Trust Wine Chick Annabel Onyango to be unable to eat an actual chocolate bar but be able to guzzle a wine called The Chocolate Block.
Give me the choice between a platter of cheese and a box of luxury chocolates, and I’ll invariably pick the cheese. Brie, camembert, gouda, goat’s, Swiss, stilton, blue, cheddar, anything smoked. I’ll eat cream cheese with a spoon out of the container. Add some apple slices, a handful of figs or grapes, and, of course, a generous glass of wine, and I’m in heaven for as long as there is cheese to cut on that board.
While so many crave sweets, desserts, decadent puddings with cream and custard toppings, I can easily pass on all of it. I just don’t have a sweet tooth. My palate tells me that savoury always wins over sweet. My tea is drunk neat – just the teabag, hold the sugar. Even during hormonal spikes, I’ll reach for a heaping bowl of pasta over any flavour of Haagen-Dazs ice cream. At the end of a big meal out when the waiters coyly begin to suggest the possibility of a final sweet treat, I’m ready to order more of The Goose Sauvignon Blanc (SA) instead. Why not end a good meal with more wine? Dry, not sweet, thanks.
Not even dessert wine appeals to me. Much like my personality, I’m not partial to sweetness.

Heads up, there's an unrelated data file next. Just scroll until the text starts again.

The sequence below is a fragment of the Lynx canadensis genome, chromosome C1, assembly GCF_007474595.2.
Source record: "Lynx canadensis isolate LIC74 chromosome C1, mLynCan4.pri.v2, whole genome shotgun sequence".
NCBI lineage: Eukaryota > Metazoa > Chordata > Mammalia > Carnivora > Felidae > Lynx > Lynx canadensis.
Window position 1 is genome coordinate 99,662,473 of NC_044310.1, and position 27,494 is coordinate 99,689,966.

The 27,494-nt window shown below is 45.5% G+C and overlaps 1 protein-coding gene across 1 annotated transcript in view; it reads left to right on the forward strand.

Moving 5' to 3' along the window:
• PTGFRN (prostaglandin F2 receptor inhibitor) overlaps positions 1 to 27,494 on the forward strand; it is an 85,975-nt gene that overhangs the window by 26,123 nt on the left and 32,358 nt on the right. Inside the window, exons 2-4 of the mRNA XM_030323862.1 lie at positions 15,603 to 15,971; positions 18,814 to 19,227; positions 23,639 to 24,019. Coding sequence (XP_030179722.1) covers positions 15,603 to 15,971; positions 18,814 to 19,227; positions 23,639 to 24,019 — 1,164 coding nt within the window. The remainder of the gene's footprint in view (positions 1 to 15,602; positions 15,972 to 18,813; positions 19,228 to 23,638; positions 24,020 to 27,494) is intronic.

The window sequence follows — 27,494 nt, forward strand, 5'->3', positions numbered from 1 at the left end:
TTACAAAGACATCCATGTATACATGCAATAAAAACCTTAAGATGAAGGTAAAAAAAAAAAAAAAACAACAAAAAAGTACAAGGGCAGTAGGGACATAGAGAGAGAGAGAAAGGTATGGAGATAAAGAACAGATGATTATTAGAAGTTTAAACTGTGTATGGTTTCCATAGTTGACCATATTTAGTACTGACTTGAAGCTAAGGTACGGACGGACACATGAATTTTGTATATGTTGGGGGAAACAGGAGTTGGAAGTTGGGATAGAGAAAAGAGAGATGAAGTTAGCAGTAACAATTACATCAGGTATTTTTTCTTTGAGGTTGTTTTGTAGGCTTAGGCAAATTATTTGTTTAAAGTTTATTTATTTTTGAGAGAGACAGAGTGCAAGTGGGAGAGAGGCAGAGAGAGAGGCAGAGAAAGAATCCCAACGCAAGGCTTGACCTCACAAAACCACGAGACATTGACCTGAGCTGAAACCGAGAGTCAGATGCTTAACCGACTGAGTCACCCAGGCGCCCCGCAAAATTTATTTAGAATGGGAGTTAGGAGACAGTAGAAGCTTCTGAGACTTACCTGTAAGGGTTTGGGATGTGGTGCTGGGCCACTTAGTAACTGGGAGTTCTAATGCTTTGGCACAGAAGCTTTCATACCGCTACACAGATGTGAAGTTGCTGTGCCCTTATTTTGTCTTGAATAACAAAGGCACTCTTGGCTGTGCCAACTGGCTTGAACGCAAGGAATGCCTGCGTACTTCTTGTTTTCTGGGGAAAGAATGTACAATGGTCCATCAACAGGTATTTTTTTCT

Unless it’s The Chocolate Block. It’s made by Boekenhoutskloof in Franschhoek in the Western Cape. Unsurprisingly, it’s a dark red wine, with a lot of depth, and according to the books, is best paired with a fat steak. But because I’m vegetarian, I’ll drink it with (wait for it!) cheese. Wine and cheese are a match as seasoned as ice-cream and chocolate sauce. According to the winemaker’s notes, The Chocolate Block is a blend: Syrah, Cabernet Sauvignon, Grenache Noir, Cinsault, and Viognier, with “bursts of raspberry, allspice and grapefruit”. And that’s where the sweetness comes in – not syrupy sweetness, but fruity goodness.
Trust me to be unable to eat an actual chocolate bar but be able to guzzle a wine called The Chocolate Block. I am the Wine Chick after all. But in truth, the reason I like this wine is because it tastes more like an exotic bitter dark chocolate purchased on a faraway trip than a Mars Bar picked up from the corner store.